(p) Systematically measure and incorporate the value of unpaid care and domestic work in the calculation of GDP and the formulation of economic and social policies; (E/CN.6/2017/3, para 49 (r))
(q) Prioritize the entry into and advancement in labour markets of young women by ensuring access to education and technical and vocational skills training and eliminating the barriers girls and women face in the transition from school to work; (E/CN.6/2017/3, para 49 (s))
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Tuesday, March 14, 2017

Women’s economic empowerment in the changing world of work. Draft agreed conclusions 3/8

13. The Commission urges governments, the relevant entities of the United Nations system, international and regional organizations, women’s and other civil society organizations, and the private sector, to take the following actions at the national, regional, and global levels: Strengthening normative and legal frameworks for full employment and decent work for all women 

(a) Achieve universal ratification without reservations and full implementation of the Convention on the Elimination of All Forms of Discrimination against Women and relevant ILO conventions and recommendations; (E/CN.6/2017/3, para 49 (a))
 (b) Strengthen laws and regulatory frameworks that prohibit discrimination against women regarding entry into the labour market and terms and conditions of employment, and provide means of redress in cases of non-compliance; (Based on E/CN.6/2017/3, para 49 (c)) 
(c) Strengthen and enforce laws and workplace policies that prohibit discrimination in the recruitment, retention and promotion of women in the public and private sectors, and provide means of redress in cases of non-compliance; (E/CN.6/2017/3, para 49 (d)) 
(d) Undertake legislative and administrative reforms to ensure women’s equal access to and ownership and control over productive resources and assets, such as land and other forms of property, financial resources, inheritance, natural resources and information and communications technologies; (E/CN.6/2017/3, para 49 (f))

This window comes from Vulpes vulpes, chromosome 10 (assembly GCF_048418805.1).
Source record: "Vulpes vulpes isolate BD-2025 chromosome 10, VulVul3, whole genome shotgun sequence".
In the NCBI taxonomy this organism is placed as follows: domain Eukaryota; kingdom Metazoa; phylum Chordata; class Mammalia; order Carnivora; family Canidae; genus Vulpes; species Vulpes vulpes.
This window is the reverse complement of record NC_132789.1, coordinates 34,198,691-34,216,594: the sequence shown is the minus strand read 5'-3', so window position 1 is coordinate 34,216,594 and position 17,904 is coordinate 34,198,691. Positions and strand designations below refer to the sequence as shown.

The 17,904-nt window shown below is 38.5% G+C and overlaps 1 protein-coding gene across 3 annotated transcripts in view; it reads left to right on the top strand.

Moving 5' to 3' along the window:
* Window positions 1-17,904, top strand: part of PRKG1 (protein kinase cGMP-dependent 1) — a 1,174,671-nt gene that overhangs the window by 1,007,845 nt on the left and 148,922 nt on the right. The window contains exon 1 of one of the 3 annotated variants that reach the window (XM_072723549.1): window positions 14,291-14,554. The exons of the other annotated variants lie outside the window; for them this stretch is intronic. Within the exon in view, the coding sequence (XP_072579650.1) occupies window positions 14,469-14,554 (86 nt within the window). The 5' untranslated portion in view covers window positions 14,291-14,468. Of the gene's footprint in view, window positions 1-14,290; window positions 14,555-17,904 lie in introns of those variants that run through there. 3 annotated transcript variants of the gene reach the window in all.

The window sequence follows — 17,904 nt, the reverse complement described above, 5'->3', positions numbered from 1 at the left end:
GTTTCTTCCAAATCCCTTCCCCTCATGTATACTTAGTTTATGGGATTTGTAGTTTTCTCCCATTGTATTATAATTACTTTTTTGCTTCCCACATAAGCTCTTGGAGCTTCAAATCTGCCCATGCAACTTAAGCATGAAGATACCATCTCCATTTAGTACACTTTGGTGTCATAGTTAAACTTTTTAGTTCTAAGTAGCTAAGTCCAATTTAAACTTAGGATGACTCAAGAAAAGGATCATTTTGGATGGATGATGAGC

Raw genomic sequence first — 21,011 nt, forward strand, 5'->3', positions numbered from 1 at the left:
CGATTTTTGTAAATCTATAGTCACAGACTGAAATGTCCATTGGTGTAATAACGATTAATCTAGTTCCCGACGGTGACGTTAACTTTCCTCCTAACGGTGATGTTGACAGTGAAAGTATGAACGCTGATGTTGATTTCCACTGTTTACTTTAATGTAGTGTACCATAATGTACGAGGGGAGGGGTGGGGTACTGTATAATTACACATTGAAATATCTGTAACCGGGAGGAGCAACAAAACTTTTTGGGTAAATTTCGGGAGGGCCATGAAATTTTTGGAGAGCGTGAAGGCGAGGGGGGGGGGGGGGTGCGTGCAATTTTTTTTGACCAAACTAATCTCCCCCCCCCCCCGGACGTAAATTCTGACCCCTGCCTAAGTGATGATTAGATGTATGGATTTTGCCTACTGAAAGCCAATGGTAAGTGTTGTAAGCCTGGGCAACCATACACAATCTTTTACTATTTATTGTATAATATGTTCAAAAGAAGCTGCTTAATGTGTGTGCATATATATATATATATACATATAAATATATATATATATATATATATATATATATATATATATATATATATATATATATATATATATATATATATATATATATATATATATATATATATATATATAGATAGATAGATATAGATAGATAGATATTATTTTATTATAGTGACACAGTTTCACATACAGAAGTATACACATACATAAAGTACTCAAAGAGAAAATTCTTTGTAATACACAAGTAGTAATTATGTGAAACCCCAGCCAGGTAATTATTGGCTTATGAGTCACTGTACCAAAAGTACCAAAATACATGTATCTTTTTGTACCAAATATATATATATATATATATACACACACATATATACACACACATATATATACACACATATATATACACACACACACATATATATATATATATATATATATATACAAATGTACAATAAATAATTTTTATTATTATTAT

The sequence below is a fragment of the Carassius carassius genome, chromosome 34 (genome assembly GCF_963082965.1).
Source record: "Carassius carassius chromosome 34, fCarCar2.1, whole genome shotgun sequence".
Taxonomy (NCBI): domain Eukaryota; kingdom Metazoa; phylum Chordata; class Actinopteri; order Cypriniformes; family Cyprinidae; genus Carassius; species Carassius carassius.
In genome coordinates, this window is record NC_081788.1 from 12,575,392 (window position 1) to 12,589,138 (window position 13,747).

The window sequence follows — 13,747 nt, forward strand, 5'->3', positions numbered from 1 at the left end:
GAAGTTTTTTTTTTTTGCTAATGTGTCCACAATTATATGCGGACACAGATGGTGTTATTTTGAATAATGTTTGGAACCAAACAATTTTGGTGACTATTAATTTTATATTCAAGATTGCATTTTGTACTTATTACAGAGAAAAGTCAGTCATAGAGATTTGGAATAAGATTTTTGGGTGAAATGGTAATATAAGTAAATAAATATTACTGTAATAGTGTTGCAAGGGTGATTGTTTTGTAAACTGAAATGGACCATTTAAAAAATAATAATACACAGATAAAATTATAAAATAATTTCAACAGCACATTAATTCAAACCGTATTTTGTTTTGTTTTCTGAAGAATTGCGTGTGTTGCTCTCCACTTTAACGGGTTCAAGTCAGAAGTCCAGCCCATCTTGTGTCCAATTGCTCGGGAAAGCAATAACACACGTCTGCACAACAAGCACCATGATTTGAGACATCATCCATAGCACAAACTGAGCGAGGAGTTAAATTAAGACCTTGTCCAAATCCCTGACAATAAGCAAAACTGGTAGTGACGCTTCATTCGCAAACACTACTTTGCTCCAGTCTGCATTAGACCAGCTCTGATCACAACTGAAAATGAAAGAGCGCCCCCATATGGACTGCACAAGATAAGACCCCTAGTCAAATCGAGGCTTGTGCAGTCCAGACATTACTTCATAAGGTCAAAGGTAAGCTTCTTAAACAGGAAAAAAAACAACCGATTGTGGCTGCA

(e) Eliminate occupational segregation by addressing discriminatory social norms and promoting women’s equal participation in labour markets, education and training, and encourage women to diversify their occupational choices and enter jobs in emerging fields and growing economic sectors; (Based on E/CN.6/2017/3, para 49 (e)) 
(f) Enact and enforce laws and regulations that uphold the principle of equal pay for work of equal value, in compliance with international labour standards, such as ILO Equal Remuneration Convention, 1951, (No. 100), and provide means of redress; (Based on E/CN.6/2017/3, para 49 (m)) 
(g) Ratify and implement ILO Domestic Workers Convention, 2011 (No. 189), and enact and enforce laws and regulations that give effect to ILO Maternity Protection Convention, 2000 (No. 183) and Workers with Family Responsibilities Convention, 1981 (No. 156), and other relevant ILO Conventions for the realization of women's right to work and women's right at work; (Based on E/CN.6/2017/3, para 1, 49 (p) and para 49 (t)) 
(h) Strengthen and enforce laws and policies to eliminate violence and harassment against women in the workplace and support the development of an ILO instrument that provides an international standard to address violence and harassment against women in the world of work; (Based on E/CN.6/2017/3, para 49 (g)) (i) Take special measures to ensure that women who experience multiple and intersecting forms of inequalities, discrimination and marginalization have equal opportunities for decent, good quality work in the public and private sectors; (Based on E/CN.6/2017/3, para 49 (h))

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Monday, March 13, 2017

Criticism of the word “gender” is having an increasingly harmful effect on the protection of human rights, in particular on women’s and LGBTI persons’ rights in Europe

In recent years, both religious and secular critics of so-called “gender ideology” and “gender theory” have mounted a growing challenge against generally accepted human rights terminology and principles. During my country visits, I have even encountered objections to the very use of the word “gender”, particularly in the context of promoting the ratification of the Council of Europe Convention on Preventing and Combating Violence against Women and Domestic Violence (Istanbul Convention). What should we in the human rights world make of this criticism? 

Before turning to the criticism, it is useful to recall that over the years the word “gender” has acquired different meanings depending on the context. The definition contained in the Gender Equality Glossary, recently published by the Council of Europe Gender Equality Commission, represents the mainstream understanding: while the term “sex” refers to the biological characteristics that define humans as female or male, “gender shall mean the socially constructed roles, behaviours, activities and attributes that a given society considers appropriate for women and men”. This definition is also used by the Committee on the Elimination of Discrimination against Women and other UN mechanisms. It is this meaning that enters into play in the use of the expression “gender stereotypes”.